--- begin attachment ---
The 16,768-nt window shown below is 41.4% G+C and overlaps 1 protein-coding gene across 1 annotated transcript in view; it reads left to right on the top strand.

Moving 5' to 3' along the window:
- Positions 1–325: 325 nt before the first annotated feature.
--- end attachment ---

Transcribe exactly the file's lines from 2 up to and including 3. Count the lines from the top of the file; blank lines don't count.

Moving 5' to 3' along the window:
- Positions 1–325: 325 nt before the first annotated feature.